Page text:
R&D: Bring on the Butter Flavor -- April 2009
Dairy flavors, by definition, are flavors that emulate dairy profiles in various foods--including dairy products themselves. Dairy flavors can be used in a broad spectrum of food applications, including processed foods, from muffins to mashed potatoes to Alfredo sauce.
In an interactive lab session at Prepared Foods’ R&D Applications Seminars--Chicago, Anand Rao, Ph.D., director of technical sales and services, Edlong Dairy Flavors, presented an informative (and, at times, delicious) overview of various prototypes that highlighted the use of dairy flavors in various food applications.
Diacetyl is a naturally occurring compound found in fermented dairy products and is often added to formulations to improve butter taste. Due to recent concerns over diacetyl content and lung issues, U.S. suppliers of diacetyl are diminishing. However, because butter flavors are an economical way of adding value to processed foods, a no-added-diacetyl formulation is desirable. Enter Edlong’s ED-Vantage™ flavors with no added diacetyl. ED-Vantage flavors act as a substitute for diacetyl, and they can be used in applications such as instant mashed potatoes, Alfredo sauce or butter cookies.
Many of the dairy components in Alfredo sauce, such as Italian cheeses, cream or real butter, are costly and high in fat. However, reducing dairy ingredients often has a negative effect on flavor. Cheese flavors using ED-Vantage, while reducing cheese content from 50% to 3.5%, can significantly change the nutritional profile of the product--reducing both fat and cholesterol content. (See chart “Alfredo Sauce Cost Reduction.”)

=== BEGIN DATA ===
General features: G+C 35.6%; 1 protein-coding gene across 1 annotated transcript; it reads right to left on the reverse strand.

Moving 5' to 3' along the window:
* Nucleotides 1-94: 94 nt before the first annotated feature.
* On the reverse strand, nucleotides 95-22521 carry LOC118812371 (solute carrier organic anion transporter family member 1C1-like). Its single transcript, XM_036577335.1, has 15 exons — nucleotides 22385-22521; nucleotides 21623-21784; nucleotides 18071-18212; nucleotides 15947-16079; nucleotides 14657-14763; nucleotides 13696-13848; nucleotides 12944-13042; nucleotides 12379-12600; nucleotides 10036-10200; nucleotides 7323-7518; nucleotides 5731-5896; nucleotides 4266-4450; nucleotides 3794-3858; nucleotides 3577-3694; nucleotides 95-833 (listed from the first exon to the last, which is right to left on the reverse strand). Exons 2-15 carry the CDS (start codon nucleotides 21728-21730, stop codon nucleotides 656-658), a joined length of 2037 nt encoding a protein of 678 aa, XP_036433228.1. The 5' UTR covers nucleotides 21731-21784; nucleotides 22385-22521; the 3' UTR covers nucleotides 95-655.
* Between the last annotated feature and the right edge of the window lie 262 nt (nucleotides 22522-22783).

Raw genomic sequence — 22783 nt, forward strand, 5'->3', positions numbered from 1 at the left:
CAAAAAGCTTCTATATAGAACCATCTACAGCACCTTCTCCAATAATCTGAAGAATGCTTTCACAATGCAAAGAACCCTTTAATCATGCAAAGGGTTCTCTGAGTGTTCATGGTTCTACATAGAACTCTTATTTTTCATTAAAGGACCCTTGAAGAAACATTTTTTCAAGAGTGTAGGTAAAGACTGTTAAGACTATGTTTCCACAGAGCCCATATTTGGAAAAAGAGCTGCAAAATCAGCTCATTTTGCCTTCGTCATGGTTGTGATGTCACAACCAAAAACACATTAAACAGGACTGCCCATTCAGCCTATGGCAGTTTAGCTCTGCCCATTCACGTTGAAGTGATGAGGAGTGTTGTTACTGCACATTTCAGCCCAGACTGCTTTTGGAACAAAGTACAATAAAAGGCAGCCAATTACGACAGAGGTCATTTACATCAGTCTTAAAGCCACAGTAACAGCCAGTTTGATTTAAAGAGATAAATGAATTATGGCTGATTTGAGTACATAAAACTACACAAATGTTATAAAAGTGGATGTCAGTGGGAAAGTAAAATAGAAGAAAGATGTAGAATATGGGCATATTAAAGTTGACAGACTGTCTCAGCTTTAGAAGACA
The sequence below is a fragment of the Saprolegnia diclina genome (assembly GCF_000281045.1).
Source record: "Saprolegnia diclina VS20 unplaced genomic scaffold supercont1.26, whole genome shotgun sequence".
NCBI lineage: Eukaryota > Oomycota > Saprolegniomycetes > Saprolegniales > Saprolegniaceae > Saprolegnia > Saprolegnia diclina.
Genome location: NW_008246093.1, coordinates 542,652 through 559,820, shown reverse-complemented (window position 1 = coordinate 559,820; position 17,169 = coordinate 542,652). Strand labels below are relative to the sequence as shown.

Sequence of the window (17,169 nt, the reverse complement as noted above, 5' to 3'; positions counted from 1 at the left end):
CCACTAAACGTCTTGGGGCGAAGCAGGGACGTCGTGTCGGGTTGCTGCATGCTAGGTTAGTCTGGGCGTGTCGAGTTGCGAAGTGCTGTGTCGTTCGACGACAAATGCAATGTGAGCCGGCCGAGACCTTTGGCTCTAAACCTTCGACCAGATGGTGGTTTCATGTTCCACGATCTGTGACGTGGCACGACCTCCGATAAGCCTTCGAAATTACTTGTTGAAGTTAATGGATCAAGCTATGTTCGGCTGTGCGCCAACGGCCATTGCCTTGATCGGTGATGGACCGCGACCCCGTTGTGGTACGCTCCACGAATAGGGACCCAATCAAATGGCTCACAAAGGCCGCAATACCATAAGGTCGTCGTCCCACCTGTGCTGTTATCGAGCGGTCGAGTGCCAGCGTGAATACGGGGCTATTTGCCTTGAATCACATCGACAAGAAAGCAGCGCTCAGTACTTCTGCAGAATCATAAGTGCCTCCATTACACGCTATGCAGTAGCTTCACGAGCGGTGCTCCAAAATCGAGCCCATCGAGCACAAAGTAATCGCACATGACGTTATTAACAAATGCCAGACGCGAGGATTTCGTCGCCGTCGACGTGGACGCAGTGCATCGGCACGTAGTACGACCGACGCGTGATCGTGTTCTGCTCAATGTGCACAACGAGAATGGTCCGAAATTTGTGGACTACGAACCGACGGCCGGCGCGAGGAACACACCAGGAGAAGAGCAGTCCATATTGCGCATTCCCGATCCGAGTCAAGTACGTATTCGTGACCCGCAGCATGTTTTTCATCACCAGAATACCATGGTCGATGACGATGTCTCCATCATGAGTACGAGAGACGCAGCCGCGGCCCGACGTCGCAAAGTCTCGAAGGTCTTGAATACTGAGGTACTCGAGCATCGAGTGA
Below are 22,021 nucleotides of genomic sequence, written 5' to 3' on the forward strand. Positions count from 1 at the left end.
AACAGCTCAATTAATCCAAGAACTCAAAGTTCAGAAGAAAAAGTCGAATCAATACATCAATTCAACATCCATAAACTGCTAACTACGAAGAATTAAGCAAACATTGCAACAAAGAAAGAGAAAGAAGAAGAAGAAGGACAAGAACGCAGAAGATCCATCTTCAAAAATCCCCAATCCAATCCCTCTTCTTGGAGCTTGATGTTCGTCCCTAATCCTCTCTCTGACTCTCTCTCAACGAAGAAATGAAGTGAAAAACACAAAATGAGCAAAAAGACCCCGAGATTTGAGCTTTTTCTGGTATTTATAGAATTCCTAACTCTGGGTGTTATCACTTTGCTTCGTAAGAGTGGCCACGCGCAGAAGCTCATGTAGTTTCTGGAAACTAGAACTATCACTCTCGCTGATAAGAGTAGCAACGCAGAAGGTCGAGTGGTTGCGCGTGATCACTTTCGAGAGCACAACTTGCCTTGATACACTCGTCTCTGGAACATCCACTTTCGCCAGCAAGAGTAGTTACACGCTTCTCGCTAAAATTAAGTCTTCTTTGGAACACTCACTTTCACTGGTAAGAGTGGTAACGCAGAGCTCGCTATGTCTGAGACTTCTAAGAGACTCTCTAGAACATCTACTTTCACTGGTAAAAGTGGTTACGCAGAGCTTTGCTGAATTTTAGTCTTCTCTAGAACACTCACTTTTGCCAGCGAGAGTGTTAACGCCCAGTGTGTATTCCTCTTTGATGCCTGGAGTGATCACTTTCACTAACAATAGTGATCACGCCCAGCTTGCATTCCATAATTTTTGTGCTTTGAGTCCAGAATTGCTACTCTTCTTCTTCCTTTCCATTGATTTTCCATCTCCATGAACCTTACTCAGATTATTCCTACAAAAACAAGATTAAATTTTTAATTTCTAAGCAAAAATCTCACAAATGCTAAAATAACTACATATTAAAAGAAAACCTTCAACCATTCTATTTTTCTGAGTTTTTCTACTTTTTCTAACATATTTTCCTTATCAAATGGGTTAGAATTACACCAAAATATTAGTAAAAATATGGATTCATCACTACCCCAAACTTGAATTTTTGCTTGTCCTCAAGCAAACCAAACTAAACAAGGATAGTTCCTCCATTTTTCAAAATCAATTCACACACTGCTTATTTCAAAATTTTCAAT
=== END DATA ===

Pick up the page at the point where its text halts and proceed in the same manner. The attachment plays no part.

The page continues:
Butter is an essential functional and flavor ingredient in baked goods, and while shortening is a cost-effective alternative, it often lacks flavor. ED-Vantage butter flavors, in liquid form, can be added, along with shortening, to impart the natural butter flavor and texture, without the added diacetyl.
ED-Vantage flavors also can be used in beverages, such as yogurt smoothies or chilled lattés. Cultured or fermented products (yogurt, buttermilk, cream) are a good match with fruit drinks, and the impact of yogurt flavor can add creaminess and taste. Because yogurt is a cultured product, it has a naturally high diacetyl content. With ED-Vantage flavoring, the diacetyl content is reduced, without sacrificing texture or flavor. Additionally, many latté flavor variations can be enhanced with ED-Vantage. Cajeta flavor was originally made from goat’s milk. Darker than regular caramel, its sweet, caramel notes are a perfect mix with chilled coffee beverages. By using ED-Vantage flavor, the natural cajeta flavor can be reduced to 0.1%, without sacrificing taste or smoothness.
These prototype formulas and the recipes that accompanied the presentation proved that real butter flavor and texture need not be sacrificed when attempting to reduce calories, cost, fat, cholesterol and diacetyl. It is possible to “bring on the butter flavor,” without bringing on the more negative attributes of using real butter.
-- Barbara T. Nessinger, Associate Editor
For more information:
Edlong Dairy Flavors • Elk Grove Village, Ill.
Anand Rao, Ph.D. • 847-631-6772
email@example.com • www.Edlong.com